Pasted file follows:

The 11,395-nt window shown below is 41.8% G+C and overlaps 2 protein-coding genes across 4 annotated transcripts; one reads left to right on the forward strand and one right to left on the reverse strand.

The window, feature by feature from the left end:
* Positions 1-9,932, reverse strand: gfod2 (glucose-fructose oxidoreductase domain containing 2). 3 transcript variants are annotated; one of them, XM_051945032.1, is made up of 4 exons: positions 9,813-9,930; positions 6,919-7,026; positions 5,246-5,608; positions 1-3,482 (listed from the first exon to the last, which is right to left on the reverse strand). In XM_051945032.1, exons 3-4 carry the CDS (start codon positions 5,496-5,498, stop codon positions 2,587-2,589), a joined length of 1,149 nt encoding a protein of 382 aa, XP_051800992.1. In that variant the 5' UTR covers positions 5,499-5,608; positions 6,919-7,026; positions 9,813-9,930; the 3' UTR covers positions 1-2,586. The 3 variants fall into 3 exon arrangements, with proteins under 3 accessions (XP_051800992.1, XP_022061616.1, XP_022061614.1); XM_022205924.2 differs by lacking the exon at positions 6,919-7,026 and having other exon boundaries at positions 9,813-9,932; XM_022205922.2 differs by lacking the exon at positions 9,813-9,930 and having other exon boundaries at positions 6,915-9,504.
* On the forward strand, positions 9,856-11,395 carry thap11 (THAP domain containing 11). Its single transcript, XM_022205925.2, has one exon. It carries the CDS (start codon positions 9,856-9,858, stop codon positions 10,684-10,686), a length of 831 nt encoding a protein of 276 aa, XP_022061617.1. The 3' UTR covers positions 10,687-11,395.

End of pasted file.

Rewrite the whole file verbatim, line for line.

The 11,395-nt window shown below is 41.8% G+C and overlaps 2 protein-coding genes across 4 annotated transcripts; one reads left to right on the forward strand and one right to left on the reverse strand.

The window, feature by feature from the left end:
* Positions 1-9,932, reverse strand: gfod2 (glucose-fructose oxidoreductase domain containing 2). 3 transcript variants are annotated; one of them, XM_051945032.1, is made up of 4 exons: positions 9,813-9,930; positions 6,919-7,026; positions 5,246-5,608; positions 1-3,482 (listed from the first exon to the last, which is right to left on the reverse strand). In XM_051945032.1, exons 3-4 carry the CDS (start codon positions 5,496-5,498, stop codon positions 2,587-2,589), a joined length of 1,149 nt encoding a protein of 382 aa, XP_051800992.1. In that variant the 5' UTR covers positions 5,499-5,608; positions 6,919-7,026; positions 9,813-9,930; the 3' UTR covers positions 1-2,586. The 3 variants fall into 3 exon arrangements, with proteins under 3 accessions (XP_051800992.1, XP_022061616.1, XP_022061614.1); XM_022205924.2 differs by lacking the exon at positions 6,919-7,026 and having other exon boundaries at positions 9,813-9,932; XM_022205922.2 differs by lacking the exon at positions 9,813-9,930 and having other exon boundaries at positions 6,915-9,504.
* On the forward strand, positions 9,856-11,395 carry thap11 (THAP domain containing 11). Its single transcript, XM_022205925.2, has one exon. It carries the CDS (start codon positions 9,856-9,858, stop codon positions 10,684-10,686), a length of 831 nt encoding a protein of 276 aa, XP_022061617.1. The 3' UTR covers positions 10,687-11,395.